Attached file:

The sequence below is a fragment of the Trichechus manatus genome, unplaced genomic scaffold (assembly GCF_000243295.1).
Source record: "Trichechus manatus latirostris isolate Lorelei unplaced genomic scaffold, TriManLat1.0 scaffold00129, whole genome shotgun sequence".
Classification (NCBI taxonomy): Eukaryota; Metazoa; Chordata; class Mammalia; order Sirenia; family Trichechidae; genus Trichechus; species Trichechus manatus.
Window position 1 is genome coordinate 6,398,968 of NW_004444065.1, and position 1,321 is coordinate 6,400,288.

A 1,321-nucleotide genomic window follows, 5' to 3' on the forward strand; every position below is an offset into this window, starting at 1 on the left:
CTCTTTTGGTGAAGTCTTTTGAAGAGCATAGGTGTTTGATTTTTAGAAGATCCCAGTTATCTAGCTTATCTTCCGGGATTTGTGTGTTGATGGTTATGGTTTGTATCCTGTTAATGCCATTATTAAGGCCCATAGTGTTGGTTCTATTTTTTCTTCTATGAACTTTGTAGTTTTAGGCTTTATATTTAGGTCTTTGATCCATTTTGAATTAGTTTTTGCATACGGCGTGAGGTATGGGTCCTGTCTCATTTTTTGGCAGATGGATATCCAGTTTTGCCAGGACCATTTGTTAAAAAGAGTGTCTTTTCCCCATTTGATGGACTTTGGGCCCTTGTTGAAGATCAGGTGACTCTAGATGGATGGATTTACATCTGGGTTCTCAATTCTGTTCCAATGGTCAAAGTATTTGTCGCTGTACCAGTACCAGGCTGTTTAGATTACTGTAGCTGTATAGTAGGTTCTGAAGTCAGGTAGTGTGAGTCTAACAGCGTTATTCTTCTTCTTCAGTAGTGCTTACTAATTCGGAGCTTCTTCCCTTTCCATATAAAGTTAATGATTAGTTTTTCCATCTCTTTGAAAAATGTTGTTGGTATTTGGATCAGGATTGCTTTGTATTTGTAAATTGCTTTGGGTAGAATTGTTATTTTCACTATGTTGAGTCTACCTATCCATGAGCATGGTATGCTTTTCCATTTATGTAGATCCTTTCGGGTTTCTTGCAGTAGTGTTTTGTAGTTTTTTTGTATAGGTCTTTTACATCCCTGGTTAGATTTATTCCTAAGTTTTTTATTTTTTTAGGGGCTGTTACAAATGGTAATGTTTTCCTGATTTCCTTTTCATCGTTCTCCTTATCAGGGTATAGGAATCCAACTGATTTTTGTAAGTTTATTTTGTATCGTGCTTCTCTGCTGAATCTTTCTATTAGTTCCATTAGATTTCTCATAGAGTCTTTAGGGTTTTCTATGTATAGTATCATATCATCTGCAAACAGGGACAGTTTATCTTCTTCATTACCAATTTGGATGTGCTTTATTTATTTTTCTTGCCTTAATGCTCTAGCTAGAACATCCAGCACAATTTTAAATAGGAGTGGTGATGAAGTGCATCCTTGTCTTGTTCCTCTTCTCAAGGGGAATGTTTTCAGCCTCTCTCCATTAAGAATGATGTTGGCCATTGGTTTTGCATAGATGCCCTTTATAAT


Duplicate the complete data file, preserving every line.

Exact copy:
The sequence below is a fragment of the Trichechus manatus genome, unplaced genomic scaffold (assembly GCF_000243295.1).
Source record: "Trichechus manatus latirostris isolate Lorelei unplaced genomic scaffold, TriManLat1.0 scaffold00129, whole genome shotgun sequence".
Classification (NCBI taxonomy): Eukaryota; Metazoa; Chordata; class Mammalia; order Sirenia; family Trichechidae; genus Trichechus; species Trichechus manatus.
Window position 1 is genome coordinate 6,398,968 of NW_004444065.1, and position 1,321 is coordinate 6,400,288.

A 1,321-nucleotide genomic window follows, 5' to 3' on the forward strand; every position below is an offset into this window, starting at 1 on the left:
CTCTTTTGGTGAAGTCTTTTGAAGAGCATAGGTGTTTGATTTTTAGAAGATCCCAGTTATCTAGCTTATCTTCCGGGATTTGTGTGTTGATGGTTATGGTTTGTATCCTGTTAATGCCATTATTAAGGCCCATAGTGTTGGTTCTATTTTTTCTTCTATGAACTTTGTAGTTTTAGGCTTTATATTTAGGTCTTTGATCCATTTTGAATTAGTTTTTGCATACGGCGTGAGGTATGGGTCCTGTCTCATTTTTTGGCAGATGGATATCCAGTTTTGCCAGGACCATTTGTTAAAAAGAGTGTCTTTTCCCCATTTGATGGACTTTGGGCCCTTGTTGAAGATCAGGTGACTCTAGATGGATGGATTTACATCTGGGTTCTCAATTCTGTTCCAATGGTCAAAGTATTTGTCGCTGTACCAGTACCAGGCTGTTTAGATTACTGTAGCTGTATAGTAGGTTCTGAAGTCAGGTAGTGTGAGTCTAACAGCGTTATTCTTCTTCTTCAGTAGTGCTTACTAATTCGGAGCTTCTTCCCTTTCCATATAAAGTTAATGATTAGTTTTTCCATCTCTTTGAAAAATGTTGTTGGTATTTGGATCAGGATTGCTTTGTATTTGTAAATTGCTTTGGGTAGAATTGTTATTTTCACTATGTTGAGTCTACCTATCCATGAGCATGGTATGCTTTTCCATTTATGTAGATCCTTTCGGGTTTCTTGCAGTAGTGTTTTGTAGTTTTTTTGTATAGGTCTTTTACATCCCTGGTTAGATTTATTCCTAAGTTTTTTATTTTTTTAGGGGCTGTTACAAATGGTAATGTTTTCCTGATTTCCTTTTCATCGTTCTCCTTATCAGGGTATAGGAATCCAACTGATTTTTGTAAGTTTATTTTGTATCGTGCTTCTCTGCTGAATCTTTCTATTAGTTCCATTAGATTTCTCATAGAGTCTTTAGGGTTTTCTATGTATAGTATCATATCATCTGCAAACAGGGACAGTTTATCTTCTTCATTACCAATTTGGATGTGCTTTATTTATTTTTCTTGCCTTAATGCTCTAGCTAGAACATCCAGCACAATTTTAAATAGGAGTGGTGATGAAGTGCATCCTTGTCTTGTTCCTCTTCTCAAGGGGAATGTTTTCAGCCTCTCTCCATTAAGAATGATGTTGGCCATTGGTTTTGCATAGATGCCCTTTATAAT